Nikita Khrushchev

Edited by William Taubman, Sergei Khrushchev, and Abbott Gleason; Translated by David Gehrenbeck, Eileen Kane, and Alla Bashenko

View Inside Price: $90.00


April 10, 2000
400 pages, 6 1/8 x 9 1/4
ISBN: 9780300076356
Cloth

Also Available in:
e-book

What was known about Soviet premier Nikita Khrushchev during his career was strictly limited by the secretive Soviet government. Little more information was available after he was ousted and became a “non-person” in the ussr in 1964. This pathbreaking book draws for the first time on a wealth of newly released materials—documents from secret former Soviet archives, memoirs of long-silent witnesses, the full memoirs of the premier himself—to assemble the best-informed analysis of the Khrushchev years ever completed. The contributors to this volume include Russian, Ukrainian, American, and British scholars; a former key foreign policy aide to Khrushchev; the executive secretary of a Russian commission investigating Soviet-era repressions and rehabilitations; and Khrushchev’s own son Sergei.

The book presents and interprets new information on Khrushchev’s struggle for power, public attitudes toward him, his role in agricultural reform and cultural politics, and such foreign policy issues as East-West relations, nuclear strategy, and relations with Germany. It also chronicles Khrushchev’s years in Ukraine where he grew up and began his political career, serving as Communist party boss from 1938 to 1949, and his role in mass repressions of the 1930s and in destalinization in the 1950s and 1960s. Two concluding chapters compare the regimes of Khrushchev and Gorbachev as they struggled to reform Communism, to humanize and modernize the Soviet system, and to answer the haunting question that persists today: Is Russia itself reformable?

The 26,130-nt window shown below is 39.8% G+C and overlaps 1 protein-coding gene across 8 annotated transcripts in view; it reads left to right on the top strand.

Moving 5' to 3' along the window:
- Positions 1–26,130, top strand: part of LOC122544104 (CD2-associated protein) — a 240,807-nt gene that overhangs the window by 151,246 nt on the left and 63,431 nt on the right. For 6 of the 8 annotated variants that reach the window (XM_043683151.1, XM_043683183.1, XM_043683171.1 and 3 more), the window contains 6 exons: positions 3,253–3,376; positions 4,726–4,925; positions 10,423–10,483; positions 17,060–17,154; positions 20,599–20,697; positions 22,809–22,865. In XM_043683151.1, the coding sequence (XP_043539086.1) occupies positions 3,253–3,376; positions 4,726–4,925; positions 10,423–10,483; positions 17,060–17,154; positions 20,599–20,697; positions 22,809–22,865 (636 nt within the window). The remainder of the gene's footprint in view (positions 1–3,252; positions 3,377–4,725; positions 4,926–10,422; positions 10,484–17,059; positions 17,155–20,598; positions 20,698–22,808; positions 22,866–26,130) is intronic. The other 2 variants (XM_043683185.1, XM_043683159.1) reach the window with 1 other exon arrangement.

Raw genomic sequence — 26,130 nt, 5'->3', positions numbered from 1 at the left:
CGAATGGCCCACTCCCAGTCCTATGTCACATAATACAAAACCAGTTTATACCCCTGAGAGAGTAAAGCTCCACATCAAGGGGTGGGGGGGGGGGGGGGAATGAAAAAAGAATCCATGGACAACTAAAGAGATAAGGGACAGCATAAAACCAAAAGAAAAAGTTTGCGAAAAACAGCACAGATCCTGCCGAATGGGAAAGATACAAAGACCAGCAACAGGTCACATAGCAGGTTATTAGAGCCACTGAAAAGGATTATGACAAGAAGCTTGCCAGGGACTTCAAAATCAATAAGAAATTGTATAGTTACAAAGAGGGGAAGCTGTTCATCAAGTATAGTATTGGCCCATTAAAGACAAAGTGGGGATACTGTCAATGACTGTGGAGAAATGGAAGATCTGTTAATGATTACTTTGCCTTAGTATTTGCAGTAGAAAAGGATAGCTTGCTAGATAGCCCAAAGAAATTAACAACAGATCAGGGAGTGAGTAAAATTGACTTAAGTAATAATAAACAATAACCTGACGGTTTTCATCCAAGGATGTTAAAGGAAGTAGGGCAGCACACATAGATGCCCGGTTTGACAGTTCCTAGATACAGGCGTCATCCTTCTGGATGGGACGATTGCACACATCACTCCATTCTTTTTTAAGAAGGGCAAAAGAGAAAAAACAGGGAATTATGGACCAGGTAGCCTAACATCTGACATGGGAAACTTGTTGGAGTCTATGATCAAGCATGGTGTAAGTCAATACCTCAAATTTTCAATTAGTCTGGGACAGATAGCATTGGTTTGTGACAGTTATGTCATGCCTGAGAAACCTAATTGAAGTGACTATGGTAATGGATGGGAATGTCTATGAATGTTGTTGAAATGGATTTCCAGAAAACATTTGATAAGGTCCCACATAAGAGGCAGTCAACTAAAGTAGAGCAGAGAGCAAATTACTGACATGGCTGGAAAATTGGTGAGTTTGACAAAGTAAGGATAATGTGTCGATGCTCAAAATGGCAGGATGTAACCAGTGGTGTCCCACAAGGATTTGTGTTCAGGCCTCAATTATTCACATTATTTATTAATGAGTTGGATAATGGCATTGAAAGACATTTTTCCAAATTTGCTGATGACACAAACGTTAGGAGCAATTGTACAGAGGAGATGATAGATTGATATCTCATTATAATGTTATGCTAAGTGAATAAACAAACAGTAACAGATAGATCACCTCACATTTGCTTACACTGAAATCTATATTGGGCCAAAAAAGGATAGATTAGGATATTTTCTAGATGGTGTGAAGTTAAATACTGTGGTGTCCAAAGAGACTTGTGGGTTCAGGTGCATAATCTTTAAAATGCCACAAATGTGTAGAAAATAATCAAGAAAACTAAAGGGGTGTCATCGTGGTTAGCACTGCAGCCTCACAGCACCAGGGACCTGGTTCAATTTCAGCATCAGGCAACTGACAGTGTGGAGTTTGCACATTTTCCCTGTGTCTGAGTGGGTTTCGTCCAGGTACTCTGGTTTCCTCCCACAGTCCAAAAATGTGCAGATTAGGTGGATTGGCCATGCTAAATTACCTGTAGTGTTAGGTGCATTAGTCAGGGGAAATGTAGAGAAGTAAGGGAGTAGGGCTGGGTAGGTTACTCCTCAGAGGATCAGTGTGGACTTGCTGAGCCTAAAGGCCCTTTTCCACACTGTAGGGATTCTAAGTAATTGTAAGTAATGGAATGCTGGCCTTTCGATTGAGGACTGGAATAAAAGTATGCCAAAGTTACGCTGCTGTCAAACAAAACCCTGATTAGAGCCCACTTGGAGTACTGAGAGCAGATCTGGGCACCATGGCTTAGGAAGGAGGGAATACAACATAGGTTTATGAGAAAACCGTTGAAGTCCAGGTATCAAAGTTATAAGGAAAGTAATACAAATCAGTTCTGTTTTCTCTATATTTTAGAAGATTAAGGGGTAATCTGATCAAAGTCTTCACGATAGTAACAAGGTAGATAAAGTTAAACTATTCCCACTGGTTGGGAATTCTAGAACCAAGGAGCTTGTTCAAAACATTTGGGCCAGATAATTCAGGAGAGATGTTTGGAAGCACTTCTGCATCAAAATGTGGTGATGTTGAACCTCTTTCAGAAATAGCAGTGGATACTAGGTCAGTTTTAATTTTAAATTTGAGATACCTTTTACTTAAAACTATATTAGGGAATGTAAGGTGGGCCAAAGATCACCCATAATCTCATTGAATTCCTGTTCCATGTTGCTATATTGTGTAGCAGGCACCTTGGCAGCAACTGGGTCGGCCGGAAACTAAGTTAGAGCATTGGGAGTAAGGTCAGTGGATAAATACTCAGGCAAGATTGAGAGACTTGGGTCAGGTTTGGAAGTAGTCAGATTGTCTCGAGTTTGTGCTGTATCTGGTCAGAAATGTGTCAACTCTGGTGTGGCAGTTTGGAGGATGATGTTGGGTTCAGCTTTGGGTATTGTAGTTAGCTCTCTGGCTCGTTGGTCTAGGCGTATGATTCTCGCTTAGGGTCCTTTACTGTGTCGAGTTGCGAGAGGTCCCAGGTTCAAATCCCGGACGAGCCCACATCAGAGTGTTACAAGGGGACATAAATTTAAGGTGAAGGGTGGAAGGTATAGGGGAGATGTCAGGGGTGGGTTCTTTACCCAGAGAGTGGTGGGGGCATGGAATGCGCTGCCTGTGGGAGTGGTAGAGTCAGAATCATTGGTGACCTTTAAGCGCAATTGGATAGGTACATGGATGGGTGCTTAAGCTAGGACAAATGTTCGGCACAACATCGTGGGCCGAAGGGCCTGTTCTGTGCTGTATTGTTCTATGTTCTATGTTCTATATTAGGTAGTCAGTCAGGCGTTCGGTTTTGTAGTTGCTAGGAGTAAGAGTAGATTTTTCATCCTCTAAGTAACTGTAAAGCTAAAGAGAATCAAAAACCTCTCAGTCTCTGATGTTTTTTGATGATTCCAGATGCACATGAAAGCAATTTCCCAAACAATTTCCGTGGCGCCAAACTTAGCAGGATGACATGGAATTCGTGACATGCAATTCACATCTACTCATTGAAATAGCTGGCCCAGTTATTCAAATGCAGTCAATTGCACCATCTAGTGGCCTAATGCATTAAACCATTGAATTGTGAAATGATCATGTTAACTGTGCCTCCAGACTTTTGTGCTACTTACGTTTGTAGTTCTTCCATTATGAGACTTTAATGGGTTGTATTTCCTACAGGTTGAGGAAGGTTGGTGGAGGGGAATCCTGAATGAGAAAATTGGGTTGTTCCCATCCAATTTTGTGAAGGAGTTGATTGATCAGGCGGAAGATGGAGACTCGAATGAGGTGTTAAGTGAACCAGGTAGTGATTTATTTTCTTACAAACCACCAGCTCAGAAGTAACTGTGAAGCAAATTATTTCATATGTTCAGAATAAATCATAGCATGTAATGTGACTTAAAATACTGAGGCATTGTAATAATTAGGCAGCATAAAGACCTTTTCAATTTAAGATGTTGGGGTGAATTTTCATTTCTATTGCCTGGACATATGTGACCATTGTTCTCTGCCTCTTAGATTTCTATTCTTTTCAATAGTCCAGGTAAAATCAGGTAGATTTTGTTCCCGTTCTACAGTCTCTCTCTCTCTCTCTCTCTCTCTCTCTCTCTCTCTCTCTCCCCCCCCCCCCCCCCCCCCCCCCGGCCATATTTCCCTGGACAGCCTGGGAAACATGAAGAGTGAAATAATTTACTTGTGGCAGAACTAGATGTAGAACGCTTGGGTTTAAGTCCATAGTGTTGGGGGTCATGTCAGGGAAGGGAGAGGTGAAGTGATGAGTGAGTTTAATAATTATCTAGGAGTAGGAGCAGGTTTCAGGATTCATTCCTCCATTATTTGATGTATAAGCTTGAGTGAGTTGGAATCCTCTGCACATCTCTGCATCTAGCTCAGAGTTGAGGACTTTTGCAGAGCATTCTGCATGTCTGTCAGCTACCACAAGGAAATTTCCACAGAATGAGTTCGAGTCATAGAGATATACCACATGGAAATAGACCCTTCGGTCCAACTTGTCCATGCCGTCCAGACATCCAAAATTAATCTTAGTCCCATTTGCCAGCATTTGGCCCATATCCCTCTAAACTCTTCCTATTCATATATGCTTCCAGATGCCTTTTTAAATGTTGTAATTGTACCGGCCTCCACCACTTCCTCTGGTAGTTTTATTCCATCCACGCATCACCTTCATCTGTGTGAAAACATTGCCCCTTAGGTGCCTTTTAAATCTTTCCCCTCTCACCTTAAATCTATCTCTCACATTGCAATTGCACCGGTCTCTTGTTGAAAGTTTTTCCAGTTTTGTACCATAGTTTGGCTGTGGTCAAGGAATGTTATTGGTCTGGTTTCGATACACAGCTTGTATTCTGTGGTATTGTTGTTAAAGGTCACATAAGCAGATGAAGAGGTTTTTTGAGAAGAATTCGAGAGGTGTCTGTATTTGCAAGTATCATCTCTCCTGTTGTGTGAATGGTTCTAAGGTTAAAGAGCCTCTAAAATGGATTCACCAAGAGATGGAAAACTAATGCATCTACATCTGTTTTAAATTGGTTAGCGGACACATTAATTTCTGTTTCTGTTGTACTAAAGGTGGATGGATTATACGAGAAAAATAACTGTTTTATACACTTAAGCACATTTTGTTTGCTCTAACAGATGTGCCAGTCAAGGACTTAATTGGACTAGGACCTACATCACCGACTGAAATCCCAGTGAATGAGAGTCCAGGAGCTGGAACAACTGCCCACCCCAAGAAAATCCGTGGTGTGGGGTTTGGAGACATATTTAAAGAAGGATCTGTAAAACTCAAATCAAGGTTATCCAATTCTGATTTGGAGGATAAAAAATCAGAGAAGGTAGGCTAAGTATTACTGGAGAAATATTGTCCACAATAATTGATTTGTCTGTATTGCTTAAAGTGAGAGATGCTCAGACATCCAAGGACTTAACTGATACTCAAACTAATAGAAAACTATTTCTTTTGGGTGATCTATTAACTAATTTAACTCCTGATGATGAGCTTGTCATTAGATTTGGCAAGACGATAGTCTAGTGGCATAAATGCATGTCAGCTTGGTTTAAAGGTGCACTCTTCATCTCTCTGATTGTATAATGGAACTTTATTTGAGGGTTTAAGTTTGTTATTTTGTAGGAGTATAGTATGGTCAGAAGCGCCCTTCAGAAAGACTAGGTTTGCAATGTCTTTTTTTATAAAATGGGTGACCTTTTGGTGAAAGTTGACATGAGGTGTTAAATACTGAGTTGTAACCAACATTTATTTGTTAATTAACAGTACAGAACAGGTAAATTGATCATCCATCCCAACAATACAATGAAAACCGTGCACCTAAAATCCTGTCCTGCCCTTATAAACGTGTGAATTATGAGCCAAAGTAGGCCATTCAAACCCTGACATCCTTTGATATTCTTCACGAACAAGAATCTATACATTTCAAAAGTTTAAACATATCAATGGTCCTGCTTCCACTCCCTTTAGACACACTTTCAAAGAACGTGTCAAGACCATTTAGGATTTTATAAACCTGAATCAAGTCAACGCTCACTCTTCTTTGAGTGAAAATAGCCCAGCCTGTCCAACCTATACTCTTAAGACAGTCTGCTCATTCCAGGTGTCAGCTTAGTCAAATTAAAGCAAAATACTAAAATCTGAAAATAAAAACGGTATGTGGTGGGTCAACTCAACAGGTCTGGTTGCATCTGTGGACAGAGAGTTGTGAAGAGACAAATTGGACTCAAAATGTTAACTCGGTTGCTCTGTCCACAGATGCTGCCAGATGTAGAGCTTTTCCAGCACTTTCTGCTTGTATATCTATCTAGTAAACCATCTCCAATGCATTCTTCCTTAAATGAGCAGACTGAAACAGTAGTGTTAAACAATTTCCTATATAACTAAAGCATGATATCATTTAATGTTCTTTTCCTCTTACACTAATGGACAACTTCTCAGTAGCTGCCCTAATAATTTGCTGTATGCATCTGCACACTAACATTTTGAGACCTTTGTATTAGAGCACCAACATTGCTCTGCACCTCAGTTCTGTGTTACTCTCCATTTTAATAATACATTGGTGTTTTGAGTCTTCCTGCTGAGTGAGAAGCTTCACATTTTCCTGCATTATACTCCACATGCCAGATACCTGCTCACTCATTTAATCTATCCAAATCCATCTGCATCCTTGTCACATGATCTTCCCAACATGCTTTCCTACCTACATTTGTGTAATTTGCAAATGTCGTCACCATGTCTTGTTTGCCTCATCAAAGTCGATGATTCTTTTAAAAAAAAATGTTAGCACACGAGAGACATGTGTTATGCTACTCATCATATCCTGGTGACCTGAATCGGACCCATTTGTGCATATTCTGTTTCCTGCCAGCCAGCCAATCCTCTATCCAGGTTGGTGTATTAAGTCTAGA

William Taubman is Bertrand Snell Professor of Political Science at Amherst College. Sergei Khrushchev, son of Nikita Khrushchev, is senior fellow at the Thomas J. Watson Jr. Institute for International Studies at Brown University. Abbott Gleason is Keeney Professor of History at Brown University.

“This book is a gem for Khruschev watchers.”—Martin McCauley, American Historical Review

“[This book] makes excellent use of the new documentary sources and is a welcome addition to the historical literature on Khrushchev. . . . This is an excellent collection. . . . The essays are uniformly well written, insightful, and persuasive.”—Cal Clarke, Perspectives on Political Science

“There is no way that a brief review can do justice to this fine, informative, provocative volume. It must be carefully read and reread to extract all the thoughts and insights that crowd its pages. . . . [It] provides future scholars with a wealth of thoughtful insights and a superbly rich range of archival and bibliographical sources from which to begin further studies into Khrushchev’s policies, achievements, and errors.”—Theodore H. Friedgut, Slavic Review